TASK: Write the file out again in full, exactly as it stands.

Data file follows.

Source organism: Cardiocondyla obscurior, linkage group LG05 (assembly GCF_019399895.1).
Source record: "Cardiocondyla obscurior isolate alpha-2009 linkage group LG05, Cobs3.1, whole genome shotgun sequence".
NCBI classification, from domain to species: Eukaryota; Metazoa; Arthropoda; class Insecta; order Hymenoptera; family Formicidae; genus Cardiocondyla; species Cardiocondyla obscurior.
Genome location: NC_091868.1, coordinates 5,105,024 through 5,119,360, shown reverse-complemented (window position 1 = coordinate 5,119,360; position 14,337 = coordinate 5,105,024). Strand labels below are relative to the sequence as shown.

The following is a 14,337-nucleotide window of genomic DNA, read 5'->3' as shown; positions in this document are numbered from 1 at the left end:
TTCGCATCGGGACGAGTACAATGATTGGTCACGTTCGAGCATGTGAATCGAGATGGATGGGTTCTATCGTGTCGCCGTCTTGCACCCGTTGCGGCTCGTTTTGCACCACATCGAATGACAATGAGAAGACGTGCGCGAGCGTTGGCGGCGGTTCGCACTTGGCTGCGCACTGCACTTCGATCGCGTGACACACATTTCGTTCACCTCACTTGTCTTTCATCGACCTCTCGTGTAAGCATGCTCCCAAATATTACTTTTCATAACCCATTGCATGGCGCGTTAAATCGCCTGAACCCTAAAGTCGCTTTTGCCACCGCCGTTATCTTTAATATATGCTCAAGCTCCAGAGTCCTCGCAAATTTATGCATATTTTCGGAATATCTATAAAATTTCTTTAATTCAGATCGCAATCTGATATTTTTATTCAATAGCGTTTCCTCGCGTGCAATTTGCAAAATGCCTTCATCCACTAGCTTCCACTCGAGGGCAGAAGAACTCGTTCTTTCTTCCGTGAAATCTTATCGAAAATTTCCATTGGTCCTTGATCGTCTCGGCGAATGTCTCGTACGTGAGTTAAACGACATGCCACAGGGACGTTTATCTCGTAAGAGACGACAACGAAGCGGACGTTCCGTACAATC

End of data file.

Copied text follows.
Source organism: Cardiocondyla obscurior, linkage group LG05 (assembly GCF_019399895.1).
Source record: "Cardiocondyla obscurior isolate alpha-2009 linkage group LG05, Cobs3.1, whole genome shotgun sequence".
NCBI classification, from domain to species: Eukaryota; Metazoa; Arthropoda; class Insecta; order Hymenoptera; family Formicidae; genus Cardiocondyla; species Cardiocondyla obscurior.
Genome location: NC_091868.1, coordinates 5,105,024 through 5,119,360, shown reverse-complemented (window position 1 = coordinate 5,119,360; position 14,337 = coordinate 5,105,024). Strand labels below are relative to the sequence as shown.

The following is a 14,337-nucleotide window of genomic DNA, read 5'->3' as shown; positions in this document are numbered from 1 at the left end:
TTCGCATCGGGACGAGTACAATGATTGGTCACGTTCGAGCATGTGAATCGAGATGGATGGGTTCTATCGTGTCGCCGTCTTGCACCCGTTGCGGCTCGTTTTGCACCACATCGAATGACAATGAGAAGACGTGCGCGAGCGTTGGCGGCGGTTCGCACTTGGCTGCGCACTGCACTTCGATCGCGTGACACACATTTCGTTCACCTCACTTGTCTTTCATCGACCTCTCGTGTAAGCATGCTCCCAAATATTACTTTTCATAACCCATTGCATGGCGCGTTAAATCGCCTGAACCCTAAAGTCGCTTTTGCCACCGCCGTTATCTTTAATATATGCTCAAGCTCCAGAGTCCTCGCAAATTTATGCATATTTTCGGAATATCTATAAAATTTCTTTAATTCAGATCGCAATCTGATATTTTTATTCAATAGCGTTTCCTCGCGTGCAATTTGCAAAATGCCTTCATCCACTAGCTTCCACTCGAGGGCAGAAGAACTCGTTCTTTCTTCCGTGAAATCTTATCGAAAATTTCCATTGGTCCTTGATCGTCTCGGCGAATGTCTCGTACGTGAGTTAAACGACATGCCACAGGGACGTTTATCTCGTAAGAGACGACAACGAAGCGGACGTTCCGTACAATC